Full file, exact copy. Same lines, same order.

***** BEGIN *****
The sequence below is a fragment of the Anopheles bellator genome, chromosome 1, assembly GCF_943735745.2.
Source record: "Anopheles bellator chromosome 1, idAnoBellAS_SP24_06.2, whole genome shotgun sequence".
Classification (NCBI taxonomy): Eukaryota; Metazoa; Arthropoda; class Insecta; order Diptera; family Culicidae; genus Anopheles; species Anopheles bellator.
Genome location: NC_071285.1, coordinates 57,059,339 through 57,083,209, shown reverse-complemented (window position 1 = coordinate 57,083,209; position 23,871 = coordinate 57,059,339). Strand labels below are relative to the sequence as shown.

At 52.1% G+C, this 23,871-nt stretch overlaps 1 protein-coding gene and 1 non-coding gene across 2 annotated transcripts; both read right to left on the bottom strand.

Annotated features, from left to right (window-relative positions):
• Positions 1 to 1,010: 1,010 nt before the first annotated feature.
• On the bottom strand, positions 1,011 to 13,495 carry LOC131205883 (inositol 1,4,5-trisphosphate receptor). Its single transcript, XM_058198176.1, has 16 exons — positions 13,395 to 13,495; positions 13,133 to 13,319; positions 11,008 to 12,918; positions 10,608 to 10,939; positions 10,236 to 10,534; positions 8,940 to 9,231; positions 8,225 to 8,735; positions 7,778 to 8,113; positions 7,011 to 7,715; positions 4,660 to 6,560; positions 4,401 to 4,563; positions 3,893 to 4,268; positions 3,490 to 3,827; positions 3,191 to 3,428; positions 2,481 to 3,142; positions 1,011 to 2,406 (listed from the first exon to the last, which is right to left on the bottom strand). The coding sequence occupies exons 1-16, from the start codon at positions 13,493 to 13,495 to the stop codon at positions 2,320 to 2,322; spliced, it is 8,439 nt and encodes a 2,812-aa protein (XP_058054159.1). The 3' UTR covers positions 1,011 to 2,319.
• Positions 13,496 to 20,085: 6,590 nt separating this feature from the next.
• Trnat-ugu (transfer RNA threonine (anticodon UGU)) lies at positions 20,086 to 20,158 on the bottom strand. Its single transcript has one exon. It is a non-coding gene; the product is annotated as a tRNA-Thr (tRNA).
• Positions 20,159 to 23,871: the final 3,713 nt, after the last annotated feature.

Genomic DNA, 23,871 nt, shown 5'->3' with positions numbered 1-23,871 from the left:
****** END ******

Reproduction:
The sequence below is a fragment of the Anopheles bellator genome, chromosome 1, assembly GCF_943735745.2.
Source record: "Anopheles bellator chromosome 1, idAnoBellAS_SP24_06.2, whole genome shotgun sequence".
Classification (NCBI taxonomy): Eukaryota; Metazoa; Arthropoda; class Insecta; order Diptera; family Culicidae; genus Anopheles; species Anopheles bellator.
Genome location: NC_071285.1, coordinates 57,059,339 through 57,083,209, shown reverse-complemented (window position 1 = coordinate 57,083,209; position 23,871 = coordinate 57,059,339). Strand labels below are relative to the sequence as shown.

At 52.1% G+C, this 23,871-nt stretch overlaps 1 protein-coding gene and 1 non-coding gene across 2 annotated transcripts; both read right to left on the bottom strand.

Annotated features, from left to right (window-relative positions):
• Positions 1 to 1,010: 1,010 nt before the first annotated feature.
• On the bottom strand, positions 1,011 to 13,495 carry LOC131205883 (inositol 1,4,5-trisphosphate receptor). Its single transcript, XM_058198176.1, has 16 exons — positions 13,395 to 13,495; positions 13,133 to 13,319; positions 11,008 to 12,918; positions 10,608 to 10,939; positions 10,236 to 10,534; positions 8,940 to 9,231; positions 8,225 to 8,735; positions 7,778 to 8,113; positions 7,011 to 7,715; positions 4,660 to 6,560; positions 4,401 to 4,563; positions 3,893 to 4,268; positions 3,490 to 3,827; positions 3,191 to 3,428; positions 2,481 to 3,142; positions 1,011 to 2,406 (listed from the first exon to the last, which is right to left on the bottom strand). The coding sequence occupies exons 1-16, from the start codon at positions 13,493 to 13,495 to the stop codon at positions 2,320 to 2,322; spliced, it is 8,439 nt and encodes a 2,812-aa protein (XP_058054159.1). The 3' UTR covers positions 1,011 to 2,319.
• Positions 13,496 to 20,085: 6,590 nt separating this feature from the next.
• Trnat-ugu (transfer RNA threonine (anticodon UGU)) lies at positions 20,086 to 20,158 on the bottom strand. Its single transcript has one exon. It is a non-coding gene; the product is annotated as a tRNA-Thr (tRNA).
• Positions 20,159 to 23,871: the final 3,713 nt, after the last annotated feature.

Genomic DNA, 23,871 nt, shown 5'->3' with positions numbered 1-23,871 from the left: